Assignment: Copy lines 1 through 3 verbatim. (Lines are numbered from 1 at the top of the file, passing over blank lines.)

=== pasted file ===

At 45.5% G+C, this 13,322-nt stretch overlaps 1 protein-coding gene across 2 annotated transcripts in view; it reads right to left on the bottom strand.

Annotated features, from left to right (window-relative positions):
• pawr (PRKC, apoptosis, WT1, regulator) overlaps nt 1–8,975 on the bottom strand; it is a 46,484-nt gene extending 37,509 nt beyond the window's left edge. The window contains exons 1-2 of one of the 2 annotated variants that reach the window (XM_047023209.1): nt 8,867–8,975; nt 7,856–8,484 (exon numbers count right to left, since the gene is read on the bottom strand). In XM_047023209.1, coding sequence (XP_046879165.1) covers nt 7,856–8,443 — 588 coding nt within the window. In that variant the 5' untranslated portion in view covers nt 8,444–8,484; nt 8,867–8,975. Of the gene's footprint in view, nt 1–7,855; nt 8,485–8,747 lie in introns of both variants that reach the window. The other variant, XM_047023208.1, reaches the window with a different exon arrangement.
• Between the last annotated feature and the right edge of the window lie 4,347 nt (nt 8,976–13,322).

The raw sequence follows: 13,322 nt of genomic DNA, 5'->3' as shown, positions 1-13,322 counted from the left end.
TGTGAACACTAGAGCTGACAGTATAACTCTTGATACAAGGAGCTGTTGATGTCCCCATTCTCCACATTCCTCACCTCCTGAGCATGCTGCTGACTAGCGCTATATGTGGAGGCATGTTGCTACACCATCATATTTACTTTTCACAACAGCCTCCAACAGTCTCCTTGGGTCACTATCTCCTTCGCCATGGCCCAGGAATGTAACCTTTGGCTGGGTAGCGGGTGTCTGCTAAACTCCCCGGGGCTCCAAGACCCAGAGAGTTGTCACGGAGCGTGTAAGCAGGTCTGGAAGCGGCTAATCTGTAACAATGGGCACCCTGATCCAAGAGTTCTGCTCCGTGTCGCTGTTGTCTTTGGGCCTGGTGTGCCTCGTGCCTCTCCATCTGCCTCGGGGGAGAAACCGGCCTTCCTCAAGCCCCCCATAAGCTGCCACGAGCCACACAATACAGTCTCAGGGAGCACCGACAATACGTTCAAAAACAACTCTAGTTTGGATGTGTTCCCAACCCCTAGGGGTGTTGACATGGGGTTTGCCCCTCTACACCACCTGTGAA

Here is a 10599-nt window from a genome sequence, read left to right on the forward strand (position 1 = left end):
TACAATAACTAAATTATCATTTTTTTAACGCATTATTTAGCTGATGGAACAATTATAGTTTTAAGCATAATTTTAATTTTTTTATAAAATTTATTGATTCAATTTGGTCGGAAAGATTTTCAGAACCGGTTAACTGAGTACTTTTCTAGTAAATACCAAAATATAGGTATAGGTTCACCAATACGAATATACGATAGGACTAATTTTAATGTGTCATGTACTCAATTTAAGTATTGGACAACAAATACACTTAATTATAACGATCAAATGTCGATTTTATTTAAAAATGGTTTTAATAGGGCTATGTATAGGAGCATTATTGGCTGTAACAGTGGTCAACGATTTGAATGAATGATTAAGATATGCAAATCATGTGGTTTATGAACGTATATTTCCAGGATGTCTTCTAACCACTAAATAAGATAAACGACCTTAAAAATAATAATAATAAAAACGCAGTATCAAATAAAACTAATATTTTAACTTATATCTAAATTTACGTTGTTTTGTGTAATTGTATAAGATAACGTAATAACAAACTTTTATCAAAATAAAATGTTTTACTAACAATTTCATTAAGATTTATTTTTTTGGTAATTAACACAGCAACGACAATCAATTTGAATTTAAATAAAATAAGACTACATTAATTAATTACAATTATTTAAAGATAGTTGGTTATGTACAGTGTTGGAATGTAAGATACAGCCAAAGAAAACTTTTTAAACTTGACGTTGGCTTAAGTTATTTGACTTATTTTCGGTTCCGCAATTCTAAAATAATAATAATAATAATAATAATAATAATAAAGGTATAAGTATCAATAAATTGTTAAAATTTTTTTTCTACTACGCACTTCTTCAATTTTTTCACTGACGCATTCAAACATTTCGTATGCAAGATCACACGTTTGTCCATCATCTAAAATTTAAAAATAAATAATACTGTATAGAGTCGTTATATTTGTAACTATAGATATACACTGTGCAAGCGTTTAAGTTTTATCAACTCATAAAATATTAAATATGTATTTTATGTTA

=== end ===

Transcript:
At 45.5% G+C, this 13,322-nt stretch overlaps 1 protein-coding gene across 2 annotated transcripts in view; it reads right to left on the bottom strand.

Annotated features, from left to right (window-relative positions):
• pawr (PRKC, apoptosis, WT1, regulator) overlaps nt 1–8,975 on the bottom strand; it is a 46,484-nt gene extending 37,509 nt beyond the window's left edge. The window contains exons 1-2 of one of the 2 annotated variants that reach the window (XM_047023209.1): nt 8,867–8,975; nt 7,856–8,484 (exon numbers count right to left, since the gene is read on the bottom strand). In XM_047023209.1, coding sequence (XP_046879165.1) covers nt 7,856–8,443 — 588 coding nt within the window. In that variant the 5' untranslated portion in view covers nt 8,444–8,484; nt 8,867–8,975. Of the gene's footprint in view, nt 1–7,855; nt 8,485–8,747 lie in introns of both variants that reach the window. The other variant, XM_047023208.1, reaches the window with a different exon arrangement.